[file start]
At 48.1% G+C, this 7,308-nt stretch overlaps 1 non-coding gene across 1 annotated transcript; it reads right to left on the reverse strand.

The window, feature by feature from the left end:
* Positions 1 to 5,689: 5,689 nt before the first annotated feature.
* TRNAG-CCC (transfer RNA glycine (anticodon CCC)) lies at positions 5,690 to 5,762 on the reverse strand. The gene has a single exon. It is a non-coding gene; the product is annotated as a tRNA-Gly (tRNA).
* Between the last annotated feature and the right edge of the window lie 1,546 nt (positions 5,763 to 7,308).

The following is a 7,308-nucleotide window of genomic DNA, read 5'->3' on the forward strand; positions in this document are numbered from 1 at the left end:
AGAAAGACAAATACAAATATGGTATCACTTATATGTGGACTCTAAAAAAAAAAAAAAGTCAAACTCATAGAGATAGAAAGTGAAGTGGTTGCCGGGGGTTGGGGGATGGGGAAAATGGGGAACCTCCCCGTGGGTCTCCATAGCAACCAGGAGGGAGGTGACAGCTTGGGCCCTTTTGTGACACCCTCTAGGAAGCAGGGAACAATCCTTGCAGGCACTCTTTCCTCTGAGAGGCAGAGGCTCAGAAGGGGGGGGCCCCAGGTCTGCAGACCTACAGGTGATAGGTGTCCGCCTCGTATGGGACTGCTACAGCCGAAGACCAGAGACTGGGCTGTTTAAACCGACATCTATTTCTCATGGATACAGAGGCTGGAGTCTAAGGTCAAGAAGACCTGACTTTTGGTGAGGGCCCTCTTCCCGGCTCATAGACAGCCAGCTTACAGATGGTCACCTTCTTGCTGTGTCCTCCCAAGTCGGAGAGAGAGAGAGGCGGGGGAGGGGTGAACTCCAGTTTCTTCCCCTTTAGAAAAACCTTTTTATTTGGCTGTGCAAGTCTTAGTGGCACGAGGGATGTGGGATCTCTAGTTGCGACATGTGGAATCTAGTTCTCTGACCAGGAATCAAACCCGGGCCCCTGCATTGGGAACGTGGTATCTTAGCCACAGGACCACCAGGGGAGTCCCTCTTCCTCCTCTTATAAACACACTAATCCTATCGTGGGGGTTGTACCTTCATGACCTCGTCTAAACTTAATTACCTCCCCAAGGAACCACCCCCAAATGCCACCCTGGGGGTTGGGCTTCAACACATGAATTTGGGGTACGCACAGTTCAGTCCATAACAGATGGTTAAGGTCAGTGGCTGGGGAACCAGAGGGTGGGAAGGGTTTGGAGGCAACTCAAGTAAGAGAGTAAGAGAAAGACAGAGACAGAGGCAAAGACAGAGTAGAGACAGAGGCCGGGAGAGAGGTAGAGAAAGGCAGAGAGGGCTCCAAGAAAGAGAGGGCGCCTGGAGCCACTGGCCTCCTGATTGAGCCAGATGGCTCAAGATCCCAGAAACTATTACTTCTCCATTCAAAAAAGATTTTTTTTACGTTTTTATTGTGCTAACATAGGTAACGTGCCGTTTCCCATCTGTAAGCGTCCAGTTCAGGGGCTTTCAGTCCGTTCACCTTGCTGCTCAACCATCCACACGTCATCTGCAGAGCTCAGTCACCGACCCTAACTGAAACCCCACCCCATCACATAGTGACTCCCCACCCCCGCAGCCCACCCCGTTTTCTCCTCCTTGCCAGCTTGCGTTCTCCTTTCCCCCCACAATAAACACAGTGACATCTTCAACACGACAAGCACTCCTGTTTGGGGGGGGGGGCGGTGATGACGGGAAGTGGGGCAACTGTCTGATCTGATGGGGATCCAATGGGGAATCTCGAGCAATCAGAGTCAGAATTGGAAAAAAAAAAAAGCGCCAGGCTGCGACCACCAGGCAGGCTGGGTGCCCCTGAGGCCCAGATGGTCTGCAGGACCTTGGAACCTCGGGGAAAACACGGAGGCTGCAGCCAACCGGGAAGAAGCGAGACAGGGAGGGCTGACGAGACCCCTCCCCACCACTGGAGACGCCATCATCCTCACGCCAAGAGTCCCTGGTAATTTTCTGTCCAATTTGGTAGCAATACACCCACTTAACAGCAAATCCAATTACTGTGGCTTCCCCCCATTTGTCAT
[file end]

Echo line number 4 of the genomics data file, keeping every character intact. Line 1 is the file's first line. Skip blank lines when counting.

* TRNAG-CCC (transfer RNA glycine (anticodon CCC)) lies at positions 5,690 to 5,762 on the reverse strand. The gene has a single exon. It is a non-coding gene; the product is annotated as a tRNA-Gly (tRNA).